Police departments can receive a wide variety of military-grade materials through this program. Equipment available through the 1033 program is classified as either controlled or uncontrolled. Tactical vehicles, weapons, and riot gear are all examples of controlled property, which must be used once a year to prove its continued relevance. Uncontrolled property includes items like computers, first aid kits, and sleeping bags and is completely owned by the purchasing law enforcement agency so its use does not have to be justified. As of 2016, 82% of the equipment that law enforcement agencies have is considered controlled property.
Arming civilian police officers with military equipment has resulted in considerable backlash in the last decade. In particular, the 1033 program came under fire following the murder of Michael Brown in Ferguson in 2014 and the proceeding militant police response. Despite the fact that the equipment used by police in those altercations were procured through the DHS Security Grant Program, President Obama reviewed the 1033 program and in 2015 signed an executive order prohibiting the following previously controlled items: Tracked armored vehicles, weaponized aircraft, vessels, and vehicles of any kind, firearms of .50 caliber or higher, ammunition of.50 caliber or higher, grenade launchers, bayonets, camouflage uniforms. Prior to 2015, the Law Enforcement Support Office (LESO) had only transferred three of those items: grenade launchers, bayonets, and tracked armored vehicles. The Executive Order mandated that LESO recall these items.
Two years later, President Trump reversed the Obama-era order, returning grenade launchers, bayonets, and tracked armored vehicles to controlled property status. LESO stopped transferring grenade launchers to law enforcement agencies in 1999 and does not plan to resume. However, departments after 2017 were again able to purchase bayonets and tracked armored vehicles. An amendment to the 2020 National Defense Authorization bill re-established Obama-era restrictions on military transfers.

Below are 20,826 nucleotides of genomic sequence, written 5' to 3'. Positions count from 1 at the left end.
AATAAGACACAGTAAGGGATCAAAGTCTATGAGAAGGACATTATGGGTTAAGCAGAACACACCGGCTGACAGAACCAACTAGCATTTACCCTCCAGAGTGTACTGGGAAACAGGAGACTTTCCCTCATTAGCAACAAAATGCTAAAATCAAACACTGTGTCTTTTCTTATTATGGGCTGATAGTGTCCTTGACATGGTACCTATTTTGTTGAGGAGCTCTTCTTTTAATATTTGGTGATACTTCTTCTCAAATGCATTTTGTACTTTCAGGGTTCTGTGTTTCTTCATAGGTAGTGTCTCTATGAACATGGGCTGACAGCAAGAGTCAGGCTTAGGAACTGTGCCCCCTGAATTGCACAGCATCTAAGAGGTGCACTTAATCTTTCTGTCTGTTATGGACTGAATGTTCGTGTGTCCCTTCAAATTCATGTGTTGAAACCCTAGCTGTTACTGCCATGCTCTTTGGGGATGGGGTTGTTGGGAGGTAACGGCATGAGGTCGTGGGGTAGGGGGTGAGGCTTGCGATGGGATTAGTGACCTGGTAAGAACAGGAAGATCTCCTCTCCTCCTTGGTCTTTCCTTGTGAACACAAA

None of these executive orders or laws address the problems of police militarization that spurred accountability investigations in the first place. Firstly, federal agencies and law enforcement agencies are linked through the 1033 program and five other federal transfer programs. Ferguson police used equipment acquired through the DHS Security Grant program, not the 1033 program. Secondly, most of the items President Obama banned in 2015 had not been transferred by the 1033 program in years—the DLA had only been transferring grenade launchers, bayonets, and tracked armored vehicles. Thirdly, Mine Resistant Ambush Protected (MRAP) tanks, most rifles, and surveillance helicopters were never prohibited. Existing limits placed on the 1033 program do not require the return of these weapons, even though their use is oftentimes what calls attention to the program. For example, Winthrop Harbor, Illinois, a community of 6,700 people which between 2006-2014 received 10 helicopters, one mine-resistant armored vehicle and two Humvees, can maintain this equipment because those items are not included in the recent changes to the 1033 program.
In short, a comprehensive effort to remove military-grade equipment from the hands of civilian police forces requires a dissolution of the 1033 program as it presently exists, and a close examination of the other five programs through which federal agencies provide combat-grade equipment to local law enforcement agencies.